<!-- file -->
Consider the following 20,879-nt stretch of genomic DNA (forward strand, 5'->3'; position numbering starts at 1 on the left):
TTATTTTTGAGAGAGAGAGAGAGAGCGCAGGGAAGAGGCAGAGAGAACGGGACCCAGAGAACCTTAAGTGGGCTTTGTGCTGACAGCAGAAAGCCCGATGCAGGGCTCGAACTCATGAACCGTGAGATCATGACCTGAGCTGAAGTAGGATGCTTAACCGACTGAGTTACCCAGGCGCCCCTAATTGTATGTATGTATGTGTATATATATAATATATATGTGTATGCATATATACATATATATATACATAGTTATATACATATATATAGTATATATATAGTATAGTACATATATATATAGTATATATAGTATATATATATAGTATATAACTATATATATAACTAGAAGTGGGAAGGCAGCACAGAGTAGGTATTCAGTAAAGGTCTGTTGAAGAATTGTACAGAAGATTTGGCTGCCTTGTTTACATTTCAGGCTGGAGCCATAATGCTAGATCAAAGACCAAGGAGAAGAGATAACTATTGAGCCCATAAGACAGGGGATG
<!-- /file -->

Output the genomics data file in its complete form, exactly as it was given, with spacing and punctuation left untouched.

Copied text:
Consider the following 20,879-nt stretch of genomic DNA (forward strand, 5'->3'; position numbering starts at 1 on the left):
TTATTTTTGAGAGAGAGAGAGAGAGCGCAGGGAAGAGGCAGAGAGAACGGGACCCAGAGAACCTTAAGTGGGCTTTGTGCTGACAGCAGAAAGCCCGATGCAGGGCTCGAACTCATGAACCGTGAGATCATGACCTGAGCTGAAGTAGGATGCTTAACCGACTGAGTTACCCAGGCGCCCCTAATTGTATGTATGTATGTGTATATATATAATATATATGTGTATGCATATATACATATATATATACATAGTTATATACATATATATAGTATATATATAGTATAGTACATATATATATAGTATATATAGTATATATATATAGTATATAACTATATATATAACTAGAAGTGGGAAGGCAGCACAGAGTAGGTATTCAGTAAAGGTCTGTTGAAGAATTGTACAGAAGATTTGGCTGCCTTGTTTACATTTCAGGCTGGAGCCATAATGCTAGATCAAAGACCAAGGAGAAGAGATAACTATTGAGCCCATAAGACAGGGGATG